In short, a captive enables the option to add lots of additional activities that are not initially planned and that do not lend themselves to the outsourcing model. For organizations seeking to manage themselves in a truly global manner, this is an important consideration and can provide value in a wide range of ways.

Ability to re-leverage human capital investments

The process of fully bringing an offshore resource up to speed to complete a job is critical, and takes longer than most like to admit. In an outsourced model, once the time has been invested to make an individual fully functional in understanding all the nuances of a system or the business’ needs, he or she may be promoted within the client service account, or may leave the account to work for another client. (And organizations do benefit by receiving talent from other accounts as the associates do possess certain forms of expertise, although they lack organizational context, which takes time to cultivate.)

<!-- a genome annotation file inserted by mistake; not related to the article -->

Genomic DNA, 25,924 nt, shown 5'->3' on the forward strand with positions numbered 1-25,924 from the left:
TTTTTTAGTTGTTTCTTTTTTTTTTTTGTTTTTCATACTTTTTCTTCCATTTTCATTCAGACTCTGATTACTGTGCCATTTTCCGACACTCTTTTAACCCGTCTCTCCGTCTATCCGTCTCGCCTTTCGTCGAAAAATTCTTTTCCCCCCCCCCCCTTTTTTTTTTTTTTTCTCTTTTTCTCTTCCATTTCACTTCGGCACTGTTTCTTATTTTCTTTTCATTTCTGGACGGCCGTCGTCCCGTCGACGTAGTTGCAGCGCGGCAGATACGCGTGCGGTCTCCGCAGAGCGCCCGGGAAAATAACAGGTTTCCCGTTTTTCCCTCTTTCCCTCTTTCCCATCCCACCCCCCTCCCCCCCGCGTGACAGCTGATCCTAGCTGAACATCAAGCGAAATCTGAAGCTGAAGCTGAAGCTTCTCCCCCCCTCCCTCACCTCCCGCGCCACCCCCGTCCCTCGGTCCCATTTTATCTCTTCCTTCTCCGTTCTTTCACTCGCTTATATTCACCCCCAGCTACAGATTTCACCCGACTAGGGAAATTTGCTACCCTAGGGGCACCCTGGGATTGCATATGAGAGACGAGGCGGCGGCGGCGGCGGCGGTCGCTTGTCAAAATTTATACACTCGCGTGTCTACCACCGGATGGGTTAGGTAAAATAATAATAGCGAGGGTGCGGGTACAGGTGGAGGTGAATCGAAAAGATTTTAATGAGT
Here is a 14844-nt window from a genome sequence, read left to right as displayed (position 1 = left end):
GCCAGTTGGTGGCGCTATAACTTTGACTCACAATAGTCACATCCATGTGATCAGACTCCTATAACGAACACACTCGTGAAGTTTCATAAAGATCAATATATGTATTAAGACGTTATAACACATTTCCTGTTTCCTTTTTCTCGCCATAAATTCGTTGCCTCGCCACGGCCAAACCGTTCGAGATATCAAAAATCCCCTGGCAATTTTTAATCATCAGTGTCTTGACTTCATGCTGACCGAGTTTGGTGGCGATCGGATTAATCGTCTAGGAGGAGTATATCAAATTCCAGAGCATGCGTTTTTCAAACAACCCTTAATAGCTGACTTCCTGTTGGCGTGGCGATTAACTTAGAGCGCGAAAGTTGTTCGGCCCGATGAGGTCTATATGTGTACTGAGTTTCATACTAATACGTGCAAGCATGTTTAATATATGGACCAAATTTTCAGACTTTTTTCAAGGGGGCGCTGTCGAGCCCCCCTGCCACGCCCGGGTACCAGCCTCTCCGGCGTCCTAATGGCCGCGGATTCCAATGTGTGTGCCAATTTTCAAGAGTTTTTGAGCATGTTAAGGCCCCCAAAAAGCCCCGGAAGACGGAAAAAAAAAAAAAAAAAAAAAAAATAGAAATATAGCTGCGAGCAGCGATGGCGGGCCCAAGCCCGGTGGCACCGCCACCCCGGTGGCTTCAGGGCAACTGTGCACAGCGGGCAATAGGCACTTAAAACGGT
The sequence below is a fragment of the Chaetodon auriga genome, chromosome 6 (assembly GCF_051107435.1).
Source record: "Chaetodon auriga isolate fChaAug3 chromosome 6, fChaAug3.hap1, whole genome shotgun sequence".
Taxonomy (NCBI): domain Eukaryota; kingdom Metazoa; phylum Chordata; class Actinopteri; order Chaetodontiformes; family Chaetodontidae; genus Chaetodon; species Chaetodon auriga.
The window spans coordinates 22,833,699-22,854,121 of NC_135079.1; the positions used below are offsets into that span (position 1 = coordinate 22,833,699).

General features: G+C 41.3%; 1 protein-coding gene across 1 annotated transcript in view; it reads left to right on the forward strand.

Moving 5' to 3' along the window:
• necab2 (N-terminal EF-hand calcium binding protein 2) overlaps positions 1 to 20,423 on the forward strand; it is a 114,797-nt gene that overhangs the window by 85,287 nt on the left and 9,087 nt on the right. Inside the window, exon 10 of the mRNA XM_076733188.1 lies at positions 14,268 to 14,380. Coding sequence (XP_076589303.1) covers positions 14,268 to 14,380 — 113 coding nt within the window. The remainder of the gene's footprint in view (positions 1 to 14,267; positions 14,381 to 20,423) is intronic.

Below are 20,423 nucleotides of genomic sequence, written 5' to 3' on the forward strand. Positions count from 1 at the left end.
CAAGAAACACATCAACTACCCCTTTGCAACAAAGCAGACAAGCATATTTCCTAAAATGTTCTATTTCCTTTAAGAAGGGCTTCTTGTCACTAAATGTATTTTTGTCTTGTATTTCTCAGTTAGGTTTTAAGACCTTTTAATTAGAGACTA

In the captive model, fully functional associates remain in the organization and advance to related roles, or may be moved to other locations to cross-pollinate or further deepen their skills. This ability to retain and enhance the understanding of organizational context is an important factor in capturing value from human capital investments in a captive model.